By David G. Bjornstrom

Covid Vaccine Myths and Morality

February 9, 2021
Column: Catching Air

As a California attorney, I take regular continuing education classes. With Covid on everyone’s’ minds, I decided to learn something about vaccine laws. Some of what I learned was eye-opening, including the truth about three common Covid vaccine myths.

Myth 1:   Covid Vaccines are FDA approved.

Reply: The vaccines have only been authorized so far on an interim basis after limited testing. This is permitted as an “emergency use authorization” (EUA) under section 564 of the Federal Food, Drug, and Cosmetic Act. The EUA procedure loosens the normal testing standards so the FDA can “allow unapproved medical products to be used in an emergency when there are no other adequate, approved and available alternatives.” Formal licensing of Covid 19 vaccines is not likely to occur until later this year after there has been more testing and observation of side effects among people who are vaccinated under the EUA.

While it is true that a certain amount of study and testing is done before granting an EUA, the EUA is based on lower standards than regular FDA approval. Every drug or medical procedure, even those fully approved by the FDA, has potential side effects which may not be discovered until months or years later. How much greater are the risks from a vaccine that is not fully tested, especially when it has been developed by drug companies rushing to make a profit, pushed along by politicians eager to take credit for a “cure” and news media constantly stoking public fear?

Myth 2:   The drug companies and other medical professionals are responsible for the safety of these vaccines.

Reply: Drug companies and those involved in the development, testing and distribution of Covid vaccines are immune from any liability unless the injured party can prove ” willful misconduct” (versus the usual “negligence” standard for defective products) under the Public Readiness and Emergency Preparedness (PREP) Act (42 U.S.C. section 247d.) This loosened standard of care is, again, a function of the public health emergency as declared by the Department of Health and Human Services. It would be almost impossible for anyone injured by a Covid vaccine to prove willful misconduct, even if the drug companies were quite negligent in rushing through the development and testing process. One might even view this as giving the vaccine manufacturers a kind of license to act negligently.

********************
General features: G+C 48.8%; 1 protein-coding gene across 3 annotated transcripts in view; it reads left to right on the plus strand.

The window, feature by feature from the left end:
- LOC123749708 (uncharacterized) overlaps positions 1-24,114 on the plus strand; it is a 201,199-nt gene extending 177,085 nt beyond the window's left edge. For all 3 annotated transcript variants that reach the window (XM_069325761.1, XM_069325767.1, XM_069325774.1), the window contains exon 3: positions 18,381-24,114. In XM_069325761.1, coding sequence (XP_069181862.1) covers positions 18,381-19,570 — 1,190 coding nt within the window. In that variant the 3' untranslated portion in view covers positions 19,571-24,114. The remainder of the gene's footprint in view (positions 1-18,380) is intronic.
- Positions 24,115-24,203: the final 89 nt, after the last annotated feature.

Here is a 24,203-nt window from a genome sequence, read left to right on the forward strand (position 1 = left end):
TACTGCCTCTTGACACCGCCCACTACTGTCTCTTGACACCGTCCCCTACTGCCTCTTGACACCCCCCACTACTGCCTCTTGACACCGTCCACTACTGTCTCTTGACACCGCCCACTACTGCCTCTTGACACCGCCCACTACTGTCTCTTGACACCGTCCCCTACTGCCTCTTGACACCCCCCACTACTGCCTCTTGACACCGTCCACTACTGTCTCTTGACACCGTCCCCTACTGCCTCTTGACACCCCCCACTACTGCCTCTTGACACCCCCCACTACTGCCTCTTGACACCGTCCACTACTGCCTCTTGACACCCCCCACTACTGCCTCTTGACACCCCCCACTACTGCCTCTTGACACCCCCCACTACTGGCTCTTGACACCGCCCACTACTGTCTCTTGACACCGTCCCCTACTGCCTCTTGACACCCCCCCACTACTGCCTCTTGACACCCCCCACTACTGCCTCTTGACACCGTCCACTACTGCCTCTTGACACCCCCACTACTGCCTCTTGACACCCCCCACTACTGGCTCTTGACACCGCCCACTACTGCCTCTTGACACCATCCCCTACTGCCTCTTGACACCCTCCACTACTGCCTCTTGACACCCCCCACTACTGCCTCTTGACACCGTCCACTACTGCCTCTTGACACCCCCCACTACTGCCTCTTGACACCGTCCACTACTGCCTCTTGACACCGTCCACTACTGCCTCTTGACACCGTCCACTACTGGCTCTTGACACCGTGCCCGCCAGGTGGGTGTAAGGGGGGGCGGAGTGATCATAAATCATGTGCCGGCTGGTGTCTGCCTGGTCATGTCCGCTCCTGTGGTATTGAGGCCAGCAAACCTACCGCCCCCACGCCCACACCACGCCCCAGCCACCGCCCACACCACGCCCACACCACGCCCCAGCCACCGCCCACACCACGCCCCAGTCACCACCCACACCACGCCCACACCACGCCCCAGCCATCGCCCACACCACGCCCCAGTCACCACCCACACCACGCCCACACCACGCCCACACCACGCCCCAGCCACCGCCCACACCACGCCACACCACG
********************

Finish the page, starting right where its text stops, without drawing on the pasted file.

Myth 3:   People who take the vaccine cannot be contagious after that as “carriers” of the disease to others.

Reply: The CDC website acknowledges that “  We also don’t yet know whether getting a COVID-19 vaccine will prevent you from spreading the virus that causes COVID-19 to other people, even if you don’t get sick yourself.” The testing of the vaccines so far is simply inadequate. This is one of the reasons the CDC insists that people who take the vaccine should continue wearing their masks!

If the vaccine does not keep a person from infecting others, perhaps those with minimal personal risk from Covid, especially those who are young or otherwise healthy, should not feel “guilted” into getting a vaccine to protect others.

And think about this. If millions of vaccinated people mistakenly believe they can’t pass the disease to others, they will tend to go back to their pre-Covid lifestyles, spreading Covid to others without even knowing it. This could have major public health consequences resulting from vaccines that are not yet fully tested.

From a moral standpoint, we should also consider the fact that these vaccines are indirectly linked to aborted babies whose “descendent cells” were used in their development and testing. To some extent, our use of the vaccine would lend tacit approval or even encourage future medical experimentation and harvesting of aborted baby parts and tissue for medical uses.

Many, but certainly not all, Catholic leaders believe there are “proportionately serious” justifications for taking the Covid vaccine, despite the abortion connection, as a necessary response to a public health emergency. However, that is based on their assumption that the vaccine is “safe.” The moral argument for young people and those who are otherwise at low personal risk to take the vaccine is largely based on an assumption that the vaccine will keep them from passing the disease to others. What if those assumptions are not true? What if they are myths?
What all of these points have in common is that our society is dispensing with the usual safety precautions based on an actual or perceived crisis. Let’s keep our heads and not just get carried along by media propaganda and social pressures. Each of us should honestly evaluate the level of health risk in our own lives, the real efficacy and safety of these vaccines, and moral considerations before taking the vaccine.

David G. Bjornstrom is a member of the U.S. Supreme Court bar and retired California attorney at law with 38 years specializing in business, estate and... MORE »

Leave a Reply